“Scrubbing” Our History

The recent disgraceful treatment of St. Junipero Serra’s memory reminds me of the main character in George Orwell’s prescient classic 1984 who worked in the Ministry of Truth. His particular job in that ministry was the constant revision of history to fit the official party line at any particular moment. The past was to be constantly readjusted so that it would always jive with the present political narrative. Welcome to our current Orwellian sequel, 2020. Today’s version of the Ministry of Truth goes by various names: Black Studies, Women’s Studies, or Native American Studies. These “truth ministries” are now a part of every major university. There, history is constantly being rewritten to fit a narrow, “victim – oppressor” narrative. Classroom study is further supplemented by disruptive activism (or virtual lab sessions) which includes pulling down or defacing monuments to any supposed “oppressor” from the past.

Fr. Serra, the great Franciscan missionary who founded nine missions up and down coastal California during the late 18th century, has been vilified and had statues vandalized and toppled amidst accusations of genocide and racism leveled against him. But the facts do not bear such charges out. Nearly 5,000 Christian Indian converts lived in relative security on mission lands because Fr. Serra fought diligently to protect them, not only from tribal enemies but also from Spanish civil authorities and colonists who, too often, cheated and brutalized the natives. Serra’s first sin, according to the identity politics view of history, was being a white European male who brought his Catholic faith to the indigenous peoples of California. He is charged with Christianizing pagan Indians, and for that grevious misdeed he will not be forgiven by modern day academics harboring deep hostility towards Christianity.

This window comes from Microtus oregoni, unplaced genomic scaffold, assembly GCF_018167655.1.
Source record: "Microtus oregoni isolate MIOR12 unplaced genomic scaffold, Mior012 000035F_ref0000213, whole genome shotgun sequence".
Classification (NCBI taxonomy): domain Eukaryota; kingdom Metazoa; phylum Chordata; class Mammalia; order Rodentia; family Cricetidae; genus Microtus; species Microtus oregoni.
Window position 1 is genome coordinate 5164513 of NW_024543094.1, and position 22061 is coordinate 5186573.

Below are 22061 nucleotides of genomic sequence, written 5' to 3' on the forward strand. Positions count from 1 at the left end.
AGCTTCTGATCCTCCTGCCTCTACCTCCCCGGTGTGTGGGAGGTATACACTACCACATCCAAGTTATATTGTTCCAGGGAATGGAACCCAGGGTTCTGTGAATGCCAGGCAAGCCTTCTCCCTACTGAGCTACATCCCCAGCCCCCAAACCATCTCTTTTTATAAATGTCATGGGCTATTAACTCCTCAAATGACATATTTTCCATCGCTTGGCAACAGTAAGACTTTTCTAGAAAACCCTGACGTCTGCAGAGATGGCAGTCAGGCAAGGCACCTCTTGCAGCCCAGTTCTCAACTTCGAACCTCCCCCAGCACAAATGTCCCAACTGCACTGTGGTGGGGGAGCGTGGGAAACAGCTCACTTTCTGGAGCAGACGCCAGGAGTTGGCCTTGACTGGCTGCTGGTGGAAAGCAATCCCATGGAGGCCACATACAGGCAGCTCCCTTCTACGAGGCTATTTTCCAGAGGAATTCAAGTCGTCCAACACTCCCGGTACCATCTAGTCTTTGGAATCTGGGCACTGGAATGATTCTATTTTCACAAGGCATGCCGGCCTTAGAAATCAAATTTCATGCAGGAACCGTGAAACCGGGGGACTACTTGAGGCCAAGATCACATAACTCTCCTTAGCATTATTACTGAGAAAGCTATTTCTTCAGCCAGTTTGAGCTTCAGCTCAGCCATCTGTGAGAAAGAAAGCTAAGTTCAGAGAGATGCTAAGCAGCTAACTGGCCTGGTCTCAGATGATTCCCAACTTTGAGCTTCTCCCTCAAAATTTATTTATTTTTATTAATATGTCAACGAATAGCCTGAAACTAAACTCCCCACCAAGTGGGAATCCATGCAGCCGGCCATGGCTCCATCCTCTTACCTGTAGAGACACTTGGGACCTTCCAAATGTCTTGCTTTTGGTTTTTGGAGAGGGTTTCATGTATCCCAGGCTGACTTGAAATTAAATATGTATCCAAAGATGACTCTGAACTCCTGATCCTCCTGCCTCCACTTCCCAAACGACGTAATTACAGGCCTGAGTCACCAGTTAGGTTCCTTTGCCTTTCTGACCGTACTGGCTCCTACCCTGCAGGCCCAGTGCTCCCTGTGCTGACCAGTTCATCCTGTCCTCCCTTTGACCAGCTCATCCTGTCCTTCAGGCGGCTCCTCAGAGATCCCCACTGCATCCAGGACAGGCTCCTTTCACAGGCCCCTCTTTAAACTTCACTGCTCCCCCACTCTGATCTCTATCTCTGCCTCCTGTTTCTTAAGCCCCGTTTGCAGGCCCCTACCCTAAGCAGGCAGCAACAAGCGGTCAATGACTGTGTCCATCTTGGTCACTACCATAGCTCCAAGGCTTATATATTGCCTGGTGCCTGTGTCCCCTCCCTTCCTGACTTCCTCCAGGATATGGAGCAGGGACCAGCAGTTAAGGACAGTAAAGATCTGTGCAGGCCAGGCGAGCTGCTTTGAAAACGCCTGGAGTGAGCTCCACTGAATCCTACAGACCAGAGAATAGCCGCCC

Today the “scrubbing” of our history has blossomed into a full fledged industry in the halls of academia. This novel preferred version of past events assiduously ignores such important factors as social, political, and cultural context; it sidesteps any discussion of beneficial cultural exchanges that might have transpired in between rapacious episodes of “imperialistic exploitation (the horse, wheeled carts, and beef cows all come to mind). The revisionists must also turn a blind eye to any significant provocations or atrocities committed by the so-called victim class. These include but are hardly limited to brutal torture, treacherous ambush, child sacrifice, and even ritual cannibalism, things which are justified as necessary to defend one’s turf against hostile invaders. But for the revisionists it would seem that only outrages committed by fair skinned persons (and these were substantial) are worthy to be included in the revised historical canon.